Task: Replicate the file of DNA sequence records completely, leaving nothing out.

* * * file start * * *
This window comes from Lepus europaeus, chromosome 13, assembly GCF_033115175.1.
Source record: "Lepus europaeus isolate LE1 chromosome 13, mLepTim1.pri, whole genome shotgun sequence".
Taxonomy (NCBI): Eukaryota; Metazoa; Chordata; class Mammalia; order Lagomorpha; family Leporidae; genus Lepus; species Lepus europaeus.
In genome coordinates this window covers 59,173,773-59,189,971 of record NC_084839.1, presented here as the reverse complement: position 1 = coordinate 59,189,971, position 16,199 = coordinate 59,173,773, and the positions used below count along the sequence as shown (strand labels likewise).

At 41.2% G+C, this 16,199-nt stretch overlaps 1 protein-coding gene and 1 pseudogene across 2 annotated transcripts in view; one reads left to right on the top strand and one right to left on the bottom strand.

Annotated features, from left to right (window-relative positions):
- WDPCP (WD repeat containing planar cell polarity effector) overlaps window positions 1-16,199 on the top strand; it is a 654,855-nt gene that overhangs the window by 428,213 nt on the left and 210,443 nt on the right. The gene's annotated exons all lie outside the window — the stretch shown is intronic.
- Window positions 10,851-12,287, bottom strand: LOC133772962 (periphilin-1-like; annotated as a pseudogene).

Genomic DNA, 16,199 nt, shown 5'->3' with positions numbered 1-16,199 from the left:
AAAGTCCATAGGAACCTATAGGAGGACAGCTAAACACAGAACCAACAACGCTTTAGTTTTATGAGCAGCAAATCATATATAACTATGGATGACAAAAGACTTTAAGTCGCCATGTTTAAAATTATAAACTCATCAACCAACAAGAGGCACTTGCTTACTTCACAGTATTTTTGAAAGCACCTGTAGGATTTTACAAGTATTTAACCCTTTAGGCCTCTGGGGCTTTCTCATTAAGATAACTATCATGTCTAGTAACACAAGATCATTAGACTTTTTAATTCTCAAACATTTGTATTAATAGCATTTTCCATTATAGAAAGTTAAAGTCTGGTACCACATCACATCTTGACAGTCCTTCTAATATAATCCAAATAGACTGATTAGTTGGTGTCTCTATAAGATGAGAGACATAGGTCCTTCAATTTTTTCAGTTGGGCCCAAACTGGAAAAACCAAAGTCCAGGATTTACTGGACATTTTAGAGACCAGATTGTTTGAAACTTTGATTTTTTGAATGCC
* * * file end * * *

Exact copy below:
This window comes from Lepus europaeus, chromosome 13, assembly GCF_033115175.1.
Source record: "Lepus europaeus isolate LE1 chromosome 13, mLepTim1.pri, whole genome shotgun sequence".
Taxonomy (NCBI): Eukaryota; Metazoa; Chordata; class Mammalia; order Lagomorpha; family Leporidae; genus Lepus; species Lepus europaeus.
In genome coordinates this window covers 59,173,773-59,189,971 of record NC_084839.1, presented here as the reverse complement: position 1 = coordinate 59,189,971, position 16,199 = coordinate 59,173,773, and the positions used below count along the sequence as shown (strand labels likewise).

At 41.2% G+C, this 16,199-nt stretch overlaps 1 protein-coding gene and 1 pseudogene across 2 annotated transcripts in view; one reads left to right on the top strand and one right to left on the bottom strand.

Annotated features, from left to right (window-relative positions):
- WDPCP (WD repeat containing planar cell polarity effector) overlaps window positions 1-16,199 on the top strand; it is a 654,855-nt gene that overhangs the window by 428,213 nt on the left and 210,443 nt on the right. The gene's annotated exons all lie outside the window — the stretch shown is intronic.
- Window positions 10,851-12,287, bottom strand: LOC133772962 (periphilin-1-like; annotated as a pseudogene).

Genomic DNA, 16,199 nt, shown 5'->3' with positions numbered 1-16,199 from the left:
AAAGTCCATAGGAACCTATAGGAGGACAGCTAAACACAGAACCAACAACGCTTTAGTTTTATGAGCAGCAAATCATATATAACTATGGATGACAAAAGACTTTAAGTCGCCATGTTTAAAATTATAAACTCATCAACCAACAAGAGGCACTTGCTTACTTCACAGTATTTTTGAAAGCACCTGTAGGATTTTACAAGTATTTAACCCTTTAGGCCTCTGGGGCTTTCTCATTAAGATAACTATCATGTCTAGTAACACAAGATCATTAGACTTTTTAATTCTCAAACATTTGTATTAATAGCATTTTCCATTATAGAAAGTTAAAGTCTGGTACCACATCACATCTTGACAGTCCTTCTAATATAATCCAAATAGACTGATTAGTTGGTGTCTCTATAAGATGAGAGACATAGGTCCTTCAATTTTTTCAGTTGGGCCCAAACTGGAAAAACCAAAGTCCAGGATTTACTGGACATTTTAGAGACCAGATTGTTTGAAACTTTGATTTTTTGAATGCC